LONDON — Prime Minister David Cameron, facing a deepening political crisis over his relationships with tainted figures in Rupert Murdoch's media empire, on Monday cut short an official visit to Africa in an attempt to stanch the escalating fallout of the phone hacking scandal.
One day after the head of Scotland Yard resigned, one of his key deputies, John Yates, followed suit on Monday, with calls growing for a broader house cleaning at the 51,000-member police force.
Rebekah Brooks, a former top Murdoch executive who was arrested Sunday on accusations of bribing police, is to testify before Parliament today. Joining her will be her former bosses, Rupert Murdoch and his son, James Murdoch, for a committee grilling on News of the World's phone hacking of thousands of British citizens, including members of the royal family.
Cameron, 44, has called a special session of Parliament to address the scandal on Wednesday. Lawmakers were supposed to take off for their summer recess.
Ed Miliband, 41, head of the opposition Labor Party, on Monday stopped short of directly calling for the prime minister to resign. But he insisted that the questions around Cameron had left him "unable to provide the leadership the country needs."
He again called on Cameron to more fully explain his decision to fill the job of communication director at No. 10 Downing Street with Andy Coulson, the former editor of Murdoch's now-shuttered News of the World. Coulson, who resigned in January as the scandal intensified, was arrested last week in connection with illicit news-gathering.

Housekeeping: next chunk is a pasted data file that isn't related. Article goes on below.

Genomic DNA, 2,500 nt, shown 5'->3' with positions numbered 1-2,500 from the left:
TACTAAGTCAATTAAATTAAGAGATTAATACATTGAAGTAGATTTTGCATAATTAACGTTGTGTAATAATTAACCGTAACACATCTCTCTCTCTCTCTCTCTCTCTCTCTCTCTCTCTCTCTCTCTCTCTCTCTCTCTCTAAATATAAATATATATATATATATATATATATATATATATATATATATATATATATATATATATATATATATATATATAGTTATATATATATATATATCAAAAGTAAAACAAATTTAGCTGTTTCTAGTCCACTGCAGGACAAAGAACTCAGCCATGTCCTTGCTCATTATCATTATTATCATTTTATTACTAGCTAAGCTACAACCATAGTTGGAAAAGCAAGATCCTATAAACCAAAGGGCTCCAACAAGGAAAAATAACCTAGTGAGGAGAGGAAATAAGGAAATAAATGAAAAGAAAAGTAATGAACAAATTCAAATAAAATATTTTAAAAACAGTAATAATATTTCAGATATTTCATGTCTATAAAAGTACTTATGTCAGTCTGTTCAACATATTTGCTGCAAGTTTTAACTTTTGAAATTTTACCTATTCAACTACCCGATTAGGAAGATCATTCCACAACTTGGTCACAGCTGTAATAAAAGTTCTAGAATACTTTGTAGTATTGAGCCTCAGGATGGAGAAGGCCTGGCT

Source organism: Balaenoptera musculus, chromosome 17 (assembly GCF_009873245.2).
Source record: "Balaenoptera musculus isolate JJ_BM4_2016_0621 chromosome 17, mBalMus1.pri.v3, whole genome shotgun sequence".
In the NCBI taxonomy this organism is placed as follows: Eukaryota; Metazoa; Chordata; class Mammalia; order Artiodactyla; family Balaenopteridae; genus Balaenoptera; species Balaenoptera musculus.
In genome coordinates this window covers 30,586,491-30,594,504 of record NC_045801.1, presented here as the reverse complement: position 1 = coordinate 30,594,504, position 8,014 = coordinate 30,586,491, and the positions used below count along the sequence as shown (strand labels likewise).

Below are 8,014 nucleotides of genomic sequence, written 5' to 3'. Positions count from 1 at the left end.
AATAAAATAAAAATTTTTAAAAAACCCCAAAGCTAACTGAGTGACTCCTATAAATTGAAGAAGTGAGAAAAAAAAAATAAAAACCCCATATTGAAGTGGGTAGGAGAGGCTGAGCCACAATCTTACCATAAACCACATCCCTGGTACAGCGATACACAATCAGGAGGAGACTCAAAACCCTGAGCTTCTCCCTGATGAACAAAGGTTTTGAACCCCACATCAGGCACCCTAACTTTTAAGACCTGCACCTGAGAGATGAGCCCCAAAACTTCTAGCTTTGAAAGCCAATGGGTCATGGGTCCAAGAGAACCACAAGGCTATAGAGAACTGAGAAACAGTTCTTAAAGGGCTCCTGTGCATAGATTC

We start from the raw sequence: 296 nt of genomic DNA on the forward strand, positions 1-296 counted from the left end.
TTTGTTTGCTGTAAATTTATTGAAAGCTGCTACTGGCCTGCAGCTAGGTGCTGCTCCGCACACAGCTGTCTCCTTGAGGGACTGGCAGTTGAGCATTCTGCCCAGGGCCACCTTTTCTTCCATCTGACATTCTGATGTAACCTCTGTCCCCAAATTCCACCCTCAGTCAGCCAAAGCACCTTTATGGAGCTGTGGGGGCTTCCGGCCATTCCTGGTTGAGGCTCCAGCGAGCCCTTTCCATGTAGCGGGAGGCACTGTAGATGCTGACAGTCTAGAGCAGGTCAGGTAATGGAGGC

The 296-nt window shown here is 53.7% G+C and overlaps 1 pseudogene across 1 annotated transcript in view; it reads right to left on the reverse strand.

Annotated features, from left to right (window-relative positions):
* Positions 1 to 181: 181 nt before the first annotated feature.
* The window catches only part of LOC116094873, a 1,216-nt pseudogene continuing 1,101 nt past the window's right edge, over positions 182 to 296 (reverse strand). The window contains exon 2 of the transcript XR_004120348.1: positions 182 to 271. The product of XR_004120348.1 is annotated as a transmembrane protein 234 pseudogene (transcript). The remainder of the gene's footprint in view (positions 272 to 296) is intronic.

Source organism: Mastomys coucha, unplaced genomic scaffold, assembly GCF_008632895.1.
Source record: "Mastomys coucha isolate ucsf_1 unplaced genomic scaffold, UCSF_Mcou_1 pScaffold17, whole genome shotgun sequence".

In another development Monday, the Guardian newspaper reported that Sean Hoare, a former reporter for News Corp. papers who first alleged that Coulson was aware of phone hacking by his staff, had been found dead. Police said the death of the man identified by the paper as Hoare was "not thought to be suspicious," the Guardian said.
Hoare, a longtime British tabloid reporter who had worked at News of the World, was seen as instrumental in linking the scandal to Coulson.
On Monday, Miliband demanded that Cameron detail his contacts with Brooks, a friend of the prime minister and the former chief executive of News Corp.'s British operations who is charged with illegal interception of communication and bribing police.
Records also show that Cameron has met with executives of News International almost once every two weeks on average.
Also coming before Parliament today will be Paul Stephenson, who resigned as chief of Scotland Yard after revelations that the Yard, London's Metropolitan Police, had hired Neil Wallis, Coulson's former deputy at News of the World, as a media consultant.
Stephenson seemed to suggest that Cameron's relationship with Coulson left him at least as exposed in the scandal as himself.
Over the weekend, Downing Street disclosed that Cameron had invited Coulson and his family to spend a weekend at the prime ministerial country estate, Chequers, not long after Coulson resigned as communications aide.
Miliband, the Labor leader, chided all sectors of British public life Monday for allowing such cozy relationships between the press, politicians and police.
"What does this say about our country?" he asked. "How did we let this happen?"
Information from the Los Angeles Times was used in this report.